Among children and adults with sickle cell anemia (homozygous for sickle hemoglobin), the median age at death was 42 years for males and 48 years for females. Among those with sickle cell-hemoglobin C disease, the median age at death was 60 years for males and 68 years for females. Among adults with sickle cell disease, 18 percent of the deaths occurred in patients with overt organ failure, predominantly renal. Thirty-three percent were clinically free of organ failure but died during an acute sickle crisis (78 percent had pain, the chest syndrome, or both; 22 percent had stroke).

Modeling revealed that in patients with sickle cell anemia, the acute chest syndrome, renal failure, seizures, a base-line white-cell count above 15,000 cells per cubic millimeter, and a low level of fetal hemoglobin were associated with an increased risk of early death.

A large proportion of those who died had no overt chronic organ failure but died during an acute episode of pain, chest syndrome, or stroke. Early mortality was highest among patients whose disease was symptomatic. A high level of fetal hemoglobin predicted improved survival and is probably a reliable childhood forecaster of adult life expectancy.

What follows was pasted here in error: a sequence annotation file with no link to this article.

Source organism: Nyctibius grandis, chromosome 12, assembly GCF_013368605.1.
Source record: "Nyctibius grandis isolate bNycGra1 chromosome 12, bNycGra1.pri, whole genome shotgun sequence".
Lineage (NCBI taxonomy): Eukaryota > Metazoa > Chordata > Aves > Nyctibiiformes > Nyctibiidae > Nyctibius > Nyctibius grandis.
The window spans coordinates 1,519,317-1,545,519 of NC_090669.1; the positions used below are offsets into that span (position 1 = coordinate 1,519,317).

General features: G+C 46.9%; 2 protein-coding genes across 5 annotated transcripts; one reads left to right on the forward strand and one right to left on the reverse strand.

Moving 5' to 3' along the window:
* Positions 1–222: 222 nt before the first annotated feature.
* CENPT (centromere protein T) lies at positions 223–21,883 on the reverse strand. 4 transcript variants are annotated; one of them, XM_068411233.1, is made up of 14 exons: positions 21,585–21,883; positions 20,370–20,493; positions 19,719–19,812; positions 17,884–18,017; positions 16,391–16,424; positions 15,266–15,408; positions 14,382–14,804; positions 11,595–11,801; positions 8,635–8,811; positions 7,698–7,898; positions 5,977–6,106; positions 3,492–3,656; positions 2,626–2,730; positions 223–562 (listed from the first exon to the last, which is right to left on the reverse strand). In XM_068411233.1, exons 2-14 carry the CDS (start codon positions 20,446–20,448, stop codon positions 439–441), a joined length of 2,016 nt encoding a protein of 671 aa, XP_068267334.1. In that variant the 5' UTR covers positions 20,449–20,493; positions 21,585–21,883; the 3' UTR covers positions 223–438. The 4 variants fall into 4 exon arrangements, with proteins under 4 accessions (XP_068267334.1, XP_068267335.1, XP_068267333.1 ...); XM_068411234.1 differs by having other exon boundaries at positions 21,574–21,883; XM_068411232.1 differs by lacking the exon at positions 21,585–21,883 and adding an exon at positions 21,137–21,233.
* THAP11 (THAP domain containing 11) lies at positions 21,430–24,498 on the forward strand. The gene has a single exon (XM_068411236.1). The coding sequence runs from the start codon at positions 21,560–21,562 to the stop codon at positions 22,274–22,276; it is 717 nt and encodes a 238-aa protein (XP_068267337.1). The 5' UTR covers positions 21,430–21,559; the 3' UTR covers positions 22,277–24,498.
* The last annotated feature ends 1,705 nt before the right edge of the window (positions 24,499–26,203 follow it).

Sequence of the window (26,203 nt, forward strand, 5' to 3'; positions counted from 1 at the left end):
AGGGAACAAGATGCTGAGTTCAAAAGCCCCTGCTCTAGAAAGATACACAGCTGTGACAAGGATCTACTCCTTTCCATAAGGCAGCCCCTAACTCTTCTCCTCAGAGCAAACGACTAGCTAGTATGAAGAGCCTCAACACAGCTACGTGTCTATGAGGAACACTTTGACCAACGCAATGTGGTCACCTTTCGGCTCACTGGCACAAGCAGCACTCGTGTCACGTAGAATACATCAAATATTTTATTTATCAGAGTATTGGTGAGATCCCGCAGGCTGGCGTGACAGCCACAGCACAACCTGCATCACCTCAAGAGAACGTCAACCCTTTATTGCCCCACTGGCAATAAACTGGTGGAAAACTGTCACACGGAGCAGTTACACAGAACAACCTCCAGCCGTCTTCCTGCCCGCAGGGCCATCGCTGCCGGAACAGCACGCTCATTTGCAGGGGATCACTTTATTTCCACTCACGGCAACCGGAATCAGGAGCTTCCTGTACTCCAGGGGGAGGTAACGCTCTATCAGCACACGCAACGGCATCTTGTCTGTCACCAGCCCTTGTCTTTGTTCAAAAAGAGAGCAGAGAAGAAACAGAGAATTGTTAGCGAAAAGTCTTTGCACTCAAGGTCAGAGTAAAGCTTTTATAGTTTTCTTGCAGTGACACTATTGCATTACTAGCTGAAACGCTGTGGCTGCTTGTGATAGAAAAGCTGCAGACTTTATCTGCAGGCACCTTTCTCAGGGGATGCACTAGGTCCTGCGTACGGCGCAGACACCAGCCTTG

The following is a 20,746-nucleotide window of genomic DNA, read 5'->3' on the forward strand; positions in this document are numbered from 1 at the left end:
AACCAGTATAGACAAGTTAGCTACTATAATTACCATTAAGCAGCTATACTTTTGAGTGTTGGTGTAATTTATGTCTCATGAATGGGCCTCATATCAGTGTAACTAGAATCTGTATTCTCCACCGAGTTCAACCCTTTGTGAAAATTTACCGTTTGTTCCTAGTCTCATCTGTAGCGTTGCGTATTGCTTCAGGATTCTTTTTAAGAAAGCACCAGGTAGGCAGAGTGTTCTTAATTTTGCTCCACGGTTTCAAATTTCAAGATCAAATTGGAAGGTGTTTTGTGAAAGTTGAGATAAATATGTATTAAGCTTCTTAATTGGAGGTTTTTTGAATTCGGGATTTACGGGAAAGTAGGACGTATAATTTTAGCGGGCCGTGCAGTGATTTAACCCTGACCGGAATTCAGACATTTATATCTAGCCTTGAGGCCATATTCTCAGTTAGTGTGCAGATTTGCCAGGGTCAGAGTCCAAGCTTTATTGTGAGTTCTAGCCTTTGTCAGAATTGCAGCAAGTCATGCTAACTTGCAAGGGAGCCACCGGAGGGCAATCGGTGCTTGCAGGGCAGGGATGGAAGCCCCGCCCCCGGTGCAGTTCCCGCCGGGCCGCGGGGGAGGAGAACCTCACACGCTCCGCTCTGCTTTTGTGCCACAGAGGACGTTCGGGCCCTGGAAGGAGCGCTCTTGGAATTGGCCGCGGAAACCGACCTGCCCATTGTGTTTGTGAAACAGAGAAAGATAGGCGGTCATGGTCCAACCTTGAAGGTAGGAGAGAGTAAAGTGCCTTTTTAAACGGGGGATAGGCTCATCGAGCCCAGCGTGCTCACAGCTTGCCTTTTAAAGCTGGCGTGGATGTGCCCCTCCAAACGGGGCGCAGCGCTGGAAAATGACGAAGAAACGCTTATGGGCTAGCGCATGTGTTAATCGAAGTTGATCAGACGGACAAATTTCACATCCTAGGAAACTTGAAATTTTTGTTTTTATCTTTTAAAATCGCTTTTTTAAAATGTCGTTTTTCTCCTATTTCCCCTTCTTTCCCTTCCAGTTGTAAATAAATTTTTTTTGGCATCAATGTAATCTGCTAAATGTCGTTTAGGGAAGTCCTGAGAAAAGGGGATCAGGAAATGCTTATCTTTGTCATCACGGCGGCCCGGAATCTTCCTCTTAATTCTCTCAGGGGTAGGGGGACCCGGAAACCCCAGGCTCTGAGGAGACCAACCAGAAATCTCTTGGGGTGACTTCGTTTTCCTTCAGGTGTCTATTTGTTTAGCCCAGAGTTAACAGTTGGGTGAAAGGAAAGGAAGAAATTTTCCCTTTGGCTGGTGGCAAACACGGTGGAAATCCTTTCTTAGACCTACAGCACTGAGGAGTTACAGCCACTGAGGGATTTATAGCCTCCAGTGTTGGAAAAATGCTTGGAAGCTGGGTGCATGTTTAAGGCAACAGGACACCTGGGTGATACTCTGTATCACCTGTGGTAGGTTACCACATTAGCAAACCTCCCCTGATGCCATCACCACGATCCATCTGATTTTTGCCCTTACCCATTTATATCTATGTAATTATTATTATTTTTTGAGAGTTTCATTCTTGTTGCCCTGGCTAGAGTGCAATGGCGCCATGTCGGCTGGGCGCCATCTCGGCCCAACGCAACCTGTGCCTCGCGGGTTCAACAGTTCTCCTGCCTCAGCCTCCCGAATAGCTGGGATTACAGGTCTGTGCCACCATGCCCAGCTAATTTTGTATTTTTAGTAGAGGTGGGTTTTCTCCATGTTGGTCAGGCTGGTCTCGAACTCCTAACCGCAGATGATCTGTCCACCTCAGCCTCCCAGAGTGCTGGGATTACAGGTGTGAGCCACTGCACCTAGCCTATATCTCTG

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posted on Nov, 28 2006 @ 11:32 AM
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Also, "sudden death" in recruits with sickle cell trait is an old military problem.

More info from Harvard:




Sickle Cell Trait

Sickle cell trait usually is not regarded as a disease state because it has complications that are either uncommon or mild. Nevertheless, under unusual circumstances serious morbidity or mortality can result from complications related to polymerization of deoxy-hemoglobin S. Such problems include increased urinary tract infection in women, gross hematuria, complications of hyphema, splenic infarction with altitude hypoxia or exercise, and life-threatening complications of exercise, exertional heat illness (exertional rhabdomyolysis, heat stroke, or renal failure) or idiopathic sudden death (1-4). Pathologic processes that cause hypoxia, acidosis, dehydration, hyperosmolality, hypothermia, or elevated erythrocyte 2,3-DPG can transform silent sickle cell trait into a syndrome resembling sickle cell disease with vaso-occlusion due to rigid erythrocytes. Compound heterozygous sickle cell disease can be mistaken as uncomplicated sickle cell trait, particularly when an unusual globin variant is involved.